UNODC trains customs officials to fight cash smuggling in the Mekong
Phnom Penh (Cambodia), 22 May 2012 - More than 12,000 km of borders divide the Mekong River countries of Cambodia, China, Lao PDR, Myanmar, Thailand and Viet Nam. This represents 12,000-km-worth of opportunities for transnational organized criminal groups to smuggle the cash proceeds from their illicit activities. To counter this, the
UNODC Global Programme against Money Laundering (GPML) works with South-East Asia customs and law enforcement officers to improve cross-border controls and trains them to combat the bulk smuggling of cash.
"Customs officers at airports, sea ports and border crossings are in the front line when it comes to locating and seizing cash believed to be the proceeds of crime or intended for use in crime," said Mr. Chris Batt, UNODC/World Bank AML/CFT Advisor, Mekong Region.
"Many of these cash seizures form the starting point for money laundering investigations and prosecutions," Mr. Batt explained. "This is important because seizing the proceeds of crime helps to remove the life blood of future criminality."
Identifying money-laundering activities and recovering criminally acquired assets remains a key tool in the fight against transnational organized crime and corruption. Until recently, there were few cases of successful prosecution - but thanks to UNODC that is beginning to change.
"Anti-money laundering and counter financing of terrorism is high on the agenda for both UNODC and the Governments of Cambodia, Lao PDR and Viet Nam," said Mr. Batt.
Figures from the Financial Intelligence Unit at the National Bank of Cambodia, for example, show an increase in the reporting by financial institutions of suspicious transactions. In 2011 there were 138 suspicious transactions reported, compared to 99 in 2010.This suggests that the reporting entities, in particular the banks, are working harder to uncover transactions passing through their accounts where there is a suspicion of money laundering. This factor, combined with the fact that Cambodia remains very much a cash-based economy, makes cash smuggling attractive to criminals and cash couriers. Having a robust cross border response to cash smuggling is just one crucial part of an overall anti-money laundering regime.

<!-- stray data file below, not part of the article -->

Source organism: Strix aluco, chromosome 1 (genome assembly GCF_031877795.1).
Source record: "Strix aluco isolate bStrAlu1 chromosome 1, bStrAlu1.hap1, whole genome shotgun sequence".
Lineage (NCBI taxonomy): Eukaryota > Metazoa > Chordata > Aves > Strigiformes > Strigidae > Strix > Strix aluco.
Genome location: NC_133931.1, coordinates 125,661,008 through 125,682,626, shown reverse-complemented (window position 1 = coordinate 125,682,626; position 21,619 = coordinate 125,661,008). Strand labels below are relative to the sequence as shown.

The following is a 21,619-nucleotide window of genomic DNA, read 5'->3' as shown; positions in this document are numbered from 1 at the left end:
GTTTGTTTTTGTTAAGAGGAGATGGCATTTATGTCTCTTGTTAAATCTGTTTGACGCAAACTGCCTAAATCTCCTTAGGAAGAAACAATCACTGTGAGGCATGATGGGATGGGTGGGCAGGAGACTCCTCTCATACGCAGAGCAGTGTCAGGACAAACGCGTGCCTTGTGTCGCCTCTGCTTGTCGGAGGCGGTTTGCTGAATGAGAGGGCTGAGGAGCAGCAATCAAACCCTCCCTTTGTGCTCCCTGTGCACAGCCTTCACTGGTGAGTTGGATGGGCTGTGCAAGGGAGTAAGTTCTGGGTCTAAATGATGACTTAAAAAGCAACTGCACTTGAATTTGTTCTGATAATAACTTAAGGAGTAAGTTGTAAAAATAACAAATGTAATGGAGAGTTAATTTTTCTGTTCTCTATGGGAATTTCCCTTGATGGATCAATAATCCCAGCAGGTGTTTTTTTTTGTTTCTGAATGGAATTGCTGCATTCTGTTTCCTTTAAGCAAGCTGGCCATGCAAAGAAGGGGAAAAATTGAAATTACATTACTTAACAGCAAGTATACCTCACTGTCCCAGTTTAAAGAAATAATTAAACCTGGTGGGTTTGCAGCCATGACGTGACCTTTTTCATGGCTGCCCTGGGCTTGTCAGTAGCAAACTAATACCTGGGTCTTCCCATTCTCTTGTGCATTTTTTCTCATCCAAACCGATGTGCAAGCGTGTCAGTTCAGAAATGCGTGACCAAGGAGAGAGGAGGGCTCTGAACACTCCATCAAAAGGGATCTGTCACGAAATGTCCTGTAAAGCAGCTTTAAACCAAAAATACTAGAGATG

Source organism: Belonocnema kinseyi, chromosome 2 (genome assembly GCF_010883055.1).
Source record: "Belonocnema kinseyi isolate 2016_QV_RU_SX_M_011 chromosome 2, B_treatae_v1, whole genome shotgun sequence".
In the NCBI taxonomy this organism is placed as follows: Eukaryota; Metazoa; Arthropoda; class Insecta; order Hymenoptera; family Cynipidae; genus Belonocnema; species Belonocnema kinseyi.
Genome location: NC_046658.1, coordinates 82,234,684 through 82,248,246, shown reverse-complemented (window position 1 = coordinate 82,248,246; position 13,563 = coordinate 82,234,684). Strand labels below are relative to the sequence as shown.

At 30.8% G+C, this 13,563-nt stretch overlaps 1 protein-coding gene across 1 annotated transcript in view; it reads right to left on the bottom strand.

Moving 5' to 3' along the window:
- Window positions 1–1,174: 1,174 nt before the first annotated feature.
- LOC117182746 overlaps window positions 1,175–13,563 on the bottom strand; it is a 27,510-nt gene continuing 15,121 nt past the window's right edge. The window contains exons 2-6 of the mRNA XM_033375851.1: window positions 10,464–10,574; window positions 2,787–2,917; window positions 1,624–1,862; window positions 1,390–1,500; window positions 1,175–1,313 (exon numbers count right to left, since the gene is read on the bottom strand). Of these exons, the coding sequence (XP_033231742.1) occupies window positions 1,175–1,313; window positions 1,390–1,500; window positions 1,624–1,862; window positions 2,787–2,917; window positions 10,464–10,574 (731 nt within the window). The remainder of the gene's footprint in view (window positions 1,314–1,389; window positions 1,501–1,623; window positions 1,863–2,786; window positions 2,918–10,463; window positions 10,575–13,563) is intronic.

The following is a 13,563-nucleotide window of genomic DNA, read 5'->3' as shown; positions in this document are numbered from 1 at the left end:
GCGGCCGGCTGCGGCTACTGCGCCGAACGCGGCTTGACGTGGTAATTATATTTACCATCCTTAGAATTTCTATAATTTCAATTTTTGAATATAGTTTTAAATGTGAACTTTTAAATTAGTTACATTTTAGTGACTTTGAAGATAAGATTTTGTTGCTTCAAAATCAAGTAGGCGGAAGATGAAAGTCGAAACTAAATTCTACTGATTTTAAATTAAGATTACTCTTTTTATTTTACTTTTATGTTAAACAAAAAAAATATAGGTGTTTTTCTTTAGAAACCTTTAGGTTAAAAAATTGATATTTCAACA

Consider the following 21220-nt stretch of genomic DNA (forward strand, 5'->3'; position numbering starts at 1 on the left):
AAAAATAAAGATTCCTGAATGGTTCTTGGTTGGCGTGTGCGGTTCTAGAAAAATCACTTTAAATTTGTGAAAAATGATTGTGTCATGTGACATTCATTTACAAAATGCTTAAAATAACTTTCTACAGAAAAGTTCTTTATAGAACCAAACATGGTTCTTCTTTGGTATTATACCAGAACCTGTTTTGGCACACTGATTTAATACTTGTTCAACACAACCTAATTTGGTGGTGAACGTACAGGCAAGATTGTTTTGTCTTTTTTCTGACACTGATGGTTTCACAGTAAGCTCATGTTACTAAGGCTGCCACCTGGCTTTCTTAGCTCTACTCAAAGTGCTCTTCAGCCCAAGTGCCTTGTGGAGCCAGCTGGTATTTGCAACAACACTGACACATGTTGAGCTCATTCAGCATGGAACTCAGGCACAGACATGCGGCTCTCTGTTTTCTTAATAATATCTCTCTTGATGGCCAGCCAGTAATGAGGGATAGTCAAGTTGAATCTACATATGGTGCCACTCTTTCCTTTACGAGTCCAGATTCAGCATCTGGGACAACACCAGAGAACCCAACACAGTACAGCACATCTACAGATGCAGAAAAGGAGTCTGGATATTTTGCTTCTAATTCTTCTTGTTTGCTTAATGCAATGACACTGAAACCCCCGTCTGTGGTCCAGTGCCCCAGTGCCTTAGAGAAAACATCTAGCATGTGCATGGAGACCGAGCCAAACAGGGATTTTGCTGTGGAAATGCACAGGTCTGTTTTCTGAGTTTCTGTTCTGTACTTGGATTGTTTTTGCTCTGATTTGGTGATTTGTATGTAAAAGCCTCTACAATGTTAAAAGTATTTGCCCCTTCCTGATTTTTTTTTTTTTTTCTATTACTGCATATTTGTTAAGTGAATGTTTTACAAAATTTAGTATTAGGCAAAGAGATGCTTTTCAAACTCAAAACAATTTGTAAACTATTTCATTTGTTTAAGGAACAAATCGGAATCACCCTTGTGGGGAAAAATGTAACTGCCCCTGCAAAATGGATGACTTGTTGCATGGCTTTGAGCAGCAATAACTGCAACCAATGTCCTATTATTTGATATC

As part of its regional GMPL activities, UNODC just completed a series of training courses for customs officers from Cambodia, Lao PDR and Viet Nam to combat bulk cash smuggling and improve cross-border controls.
In all, 120 customs officers from the three Mekong countries were trained in the latest cash smuggling techniques, money laundering, intelligence development, practical interviewing techniques, and cash forensics and evidence handling. Participants conducted cash seizure operations during the course, using forensic 'cash kits' to preserve the suspected cash for fingerprints, DNA and possible contamination. They also carried out interviews with suspected cash couriers.
The training, over four weeks in Hanoi, Vientiane, Phnom Penh and Ho Chi Minh City, was delivered by Chris Batt, UNODC Resident Regional Advisor on Money Laundering, and by Mr. Bernie Crossey, the course content designer
In addition to the training, the participants were provided with a comprehensive manual of guidance containing further detail on the course content together with specimen forensic cash kits for future use.